Young viewers tuned into the public television channel of a production group called Club Dorothée to watch series such as Goldorak or Maya the Bee. These lower budget shows would pave the way for well-known shows like Dragon Balland Sailor Moon. Interestingly, anime as a genre was originally met with backlash, as naysayers decried the genre's tendency to oversexualize characters and portray too much gore and violence. And yet in some ways, the bad press served to make anime more popular, and as anime took off, so did manga.

France was already fertile ground for the manga market given its rich history of graphic novels, or as they are known in French: bandes dessinées (BDs for short). Cultural phenomena like The Adventures of Tintin (1929) and Astérix (1959) have marked generations of French people, with some in France even referring to BDs as the "9th Art." Every year, France hosts the Angoulême International Comics Festival, the second largest comic festival in Europe and the third largest in the world, after Japan's Comiket Festival. Several French government officials attend the event each year, and in 2019, Franck Riester, a former culture minister, even gave a speech where he likened the import of the comic festival to that of the Cannes Film Festival in cinema.

France was already fertile ground for the manga market given its rich history of graphic novels — Photo: Visual/ZUMA Wire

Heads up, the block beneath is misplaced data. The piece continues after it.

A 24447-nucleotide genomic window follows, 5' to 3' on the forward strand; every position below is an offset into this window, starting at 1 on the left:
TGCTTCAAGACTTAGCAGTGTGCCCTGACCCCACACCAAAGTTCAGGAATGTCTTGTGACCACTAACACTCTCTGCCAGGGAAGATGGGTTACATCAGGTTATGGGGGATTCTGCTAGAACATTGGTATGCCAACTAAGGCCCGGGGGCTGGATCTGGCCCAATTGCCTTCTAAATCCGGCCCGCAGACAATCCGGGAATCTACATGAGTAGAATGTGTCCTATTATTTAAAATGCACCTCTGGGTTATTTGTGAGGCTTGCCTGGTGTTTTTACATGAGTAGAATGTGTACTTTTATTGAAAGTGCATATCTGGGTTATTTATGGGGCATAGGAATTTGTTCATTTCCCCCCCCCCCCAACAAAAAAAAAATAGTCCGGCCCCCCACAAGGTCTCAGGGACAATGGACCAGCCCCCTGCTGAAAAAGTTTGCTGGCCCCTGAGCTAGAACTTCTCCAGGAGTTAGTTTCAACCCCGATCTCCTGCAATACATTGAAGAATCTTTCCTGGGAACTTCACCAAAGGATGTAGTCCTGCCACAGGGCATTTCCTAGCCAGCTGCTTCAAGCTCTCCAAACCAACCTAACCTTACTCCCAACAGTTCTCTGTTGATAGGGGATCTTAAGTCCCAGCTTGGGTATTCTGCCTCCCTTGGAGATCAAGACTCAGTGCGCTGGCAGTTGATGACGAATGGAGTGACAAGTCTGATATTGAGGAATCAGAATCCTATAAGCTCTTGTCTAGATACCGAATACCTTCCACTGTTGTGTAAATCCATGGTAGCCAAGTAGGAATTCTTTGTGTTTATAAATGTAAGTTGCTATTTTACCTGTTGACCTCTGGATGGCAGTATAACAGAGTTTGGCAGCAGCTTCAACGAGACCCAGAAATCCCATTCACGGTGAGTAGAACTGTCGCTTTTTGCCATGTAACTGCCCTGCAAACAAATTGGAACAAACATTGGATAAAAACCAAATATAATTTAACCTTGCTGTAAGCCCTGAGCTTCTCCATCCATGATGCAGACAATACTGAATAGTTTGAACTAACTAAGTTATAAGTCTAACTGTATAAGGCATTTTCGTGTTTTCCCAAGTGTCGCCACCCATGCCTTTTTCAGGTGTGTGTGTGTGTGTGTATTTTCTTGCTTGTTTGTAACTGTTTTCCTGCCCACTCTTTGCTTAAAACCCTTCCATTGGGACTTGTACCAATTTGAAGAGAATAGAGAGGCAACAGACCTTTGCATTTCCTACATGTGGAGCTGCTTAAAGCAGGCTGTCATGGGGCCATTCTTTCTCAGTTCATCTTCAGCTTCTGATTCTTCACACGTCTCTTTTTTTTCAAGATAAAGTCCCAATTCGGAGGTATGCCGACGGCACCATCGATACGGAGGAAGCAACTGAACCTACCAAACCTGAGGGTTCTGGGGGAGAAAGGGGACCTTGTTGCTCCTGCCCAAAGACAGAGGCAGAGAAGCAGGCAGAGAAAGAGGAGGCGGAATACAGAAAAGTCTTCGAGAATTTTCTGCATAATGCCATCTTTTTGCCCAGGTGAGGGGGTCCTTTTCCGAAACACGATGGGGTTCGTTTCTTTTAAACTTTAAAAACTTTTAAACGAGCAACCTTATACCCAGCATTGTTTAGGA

Thus, converting to manga was not that big of an ask for an already comic-loving culture. But by 2005, manga actually overtook the traditional BD style, becoming the most popular comic sold in France. And as manga and anime have taken hold of France, the French have started to create their own comics and series — à la française. Publishers that have sought to create "French-style" manga, or Manfras, tend to feature art inspired by Japanese manga while sometimes offering left-to-right reading styles or incorporating a bande dessinée-style hardcover. Their popularity is growing too, both in France and even in Japan, as evidenced by the success of Radiant, a French comic written and illustrated by Tony Valente, and published by Ankama, the French entertainment company.

Satoko Inaba, editorial director at the publishing house, Glénat told Le Monde that publishing houses have been overwhelmed by requests for publication in this style. "We have piles of projects coming in," he said.

This is where Code Lyoko, the show that grabbed my attention so much as an 11-year-old, fits in. Created by French animators Thomas Romain and Tania Palumbo, the illustration style in the show is an homage to manga iconography and drawing style, even though it is presented through 3D CGI animation. But the imagery is simultaneously inspired by scenes from the Paris area, from a Renault production plant in Boulogne-Billancourt to a high school in Sceaux.

Code Lyoko represents the way that manga and anime, adapted with a few French twists, has triumphed in France — to the point even of being beamed into living rooms in the United States, where the show dazzled at least one curious (and unsuspecting) middle-schooler, who could hardly have imagined she'd one day call Paris home.